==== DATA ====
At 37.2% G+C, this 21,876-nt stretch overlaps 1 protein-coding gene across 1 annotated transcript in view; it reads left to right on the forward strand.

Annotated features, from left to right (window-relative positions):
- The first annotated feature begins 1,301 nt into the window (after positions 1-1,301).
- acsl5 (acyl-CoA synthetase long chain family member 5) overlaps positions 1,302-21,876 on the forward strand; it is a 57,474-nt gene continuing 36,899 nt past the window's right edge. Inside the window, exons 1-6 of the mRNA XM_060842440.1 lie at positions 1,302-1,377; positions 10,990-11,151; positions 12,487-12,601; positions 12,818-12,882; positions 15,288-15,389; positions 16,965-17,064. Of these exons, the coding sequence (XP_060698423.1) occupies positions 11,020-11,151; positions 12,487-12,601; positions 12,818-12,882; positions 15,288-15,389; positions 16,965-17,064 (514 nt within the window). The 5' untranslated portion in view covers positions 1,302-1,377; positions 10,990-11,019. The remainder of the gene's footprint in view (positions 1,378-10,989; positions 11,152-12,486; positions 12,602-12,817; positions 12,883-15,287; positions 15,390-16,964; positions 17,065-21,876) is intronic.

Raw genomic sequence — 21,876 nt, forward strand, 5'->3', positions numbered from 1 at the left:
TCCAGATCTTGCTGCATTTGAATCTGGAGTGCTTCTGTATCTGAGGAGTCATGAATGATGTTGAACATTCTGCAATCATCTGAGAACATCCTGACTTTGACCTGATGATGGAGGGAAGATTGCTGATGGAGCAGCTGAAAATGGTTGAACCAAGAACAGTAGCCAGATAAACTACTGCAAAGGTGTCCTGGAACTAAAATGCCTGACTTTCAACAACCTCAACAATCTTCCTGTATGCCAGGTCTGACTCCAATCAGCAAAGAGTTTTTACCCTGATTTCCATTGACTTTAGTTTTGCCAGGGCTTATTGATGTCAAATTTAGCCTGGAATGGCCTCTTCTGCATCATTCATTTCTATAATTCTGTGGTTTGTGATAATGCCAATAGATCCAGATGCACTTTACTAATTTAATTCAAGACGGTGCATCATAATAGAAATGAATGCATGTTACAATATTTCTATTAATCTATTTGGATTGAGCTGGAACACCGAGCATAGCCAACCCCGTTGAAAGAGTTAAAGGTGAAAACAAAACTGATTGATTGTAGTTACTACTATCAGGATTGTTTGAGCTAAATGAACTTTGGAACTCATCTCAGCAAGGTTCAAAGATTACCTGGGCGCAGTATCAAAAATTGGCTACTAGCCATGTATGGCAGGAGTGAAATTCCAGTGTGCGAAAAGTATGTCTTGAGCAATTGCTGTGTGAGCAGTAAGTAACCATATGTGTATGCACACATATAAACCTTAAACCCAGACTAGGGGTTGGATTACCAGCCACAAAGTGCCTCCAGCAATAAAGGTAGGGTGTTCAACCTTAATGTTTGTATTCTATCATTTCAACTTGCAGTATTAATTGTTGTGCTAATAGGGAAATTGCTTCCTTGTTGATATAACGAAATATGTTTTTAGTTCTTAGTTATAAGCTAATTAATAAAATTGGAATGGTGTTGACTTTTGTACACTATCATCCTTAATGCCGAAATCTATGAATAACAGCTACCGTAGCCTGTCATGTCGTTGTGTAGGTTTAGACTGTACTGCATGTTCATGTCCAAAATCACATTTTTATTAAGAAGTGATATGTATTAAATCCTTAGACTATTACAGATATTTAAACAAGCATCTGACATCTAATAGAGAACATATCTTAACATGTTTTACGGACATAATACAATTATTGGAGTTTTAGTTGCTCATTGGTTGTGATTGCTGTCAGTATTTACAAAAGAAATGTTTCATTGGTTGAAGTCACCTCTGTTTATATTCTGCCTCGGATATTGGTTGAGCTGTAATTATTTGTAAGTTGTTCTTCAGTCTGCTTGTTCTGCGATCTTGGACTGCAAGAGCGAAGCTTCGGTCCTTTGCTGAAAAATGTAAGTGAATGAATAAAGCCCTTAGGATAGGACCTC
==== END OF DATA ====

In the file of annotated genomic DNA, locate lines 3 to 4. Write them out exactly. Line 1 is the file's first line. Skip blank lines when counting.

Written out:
- The first annotated feature begins 1,301 nt into the window (after positions 1-1,301).
- acsl5 (acyl-CoA synthetase long chain family member 5) overlaps positions 1,302-21,876 on the forward strand; it is a 57,474-nt gene continuing 36,899 nt past the window's right edge. Inside the window, exons 1-6 of the mRNA XM_060842440.1 lie at positions 1,302-1,377; positions 10,990-11,151; positions 12,487-12,601; positions 12,818-12,882; positions 15,288-15,389; positions 16,965-17,064. Of these exons, the coding sequence (XP_060698423.1) occupies positions 11,020-11,151; positions 12,487-12,601; positions 12,818-12,882; positions 15,288-15,389; positions 16,965-17,064 (514 nt within the window). The 5' untranslated portion in view covers positions 1,302-1,377; positions 10,990-11,019. The remainder of the gene's footprint in view (positions 1,378-10,989; positions 11,152-12,486; positions 12,602-12,817; positions 12,883-15,287; positions 15,390-16,964; positions 17,065-21,876) is intronic.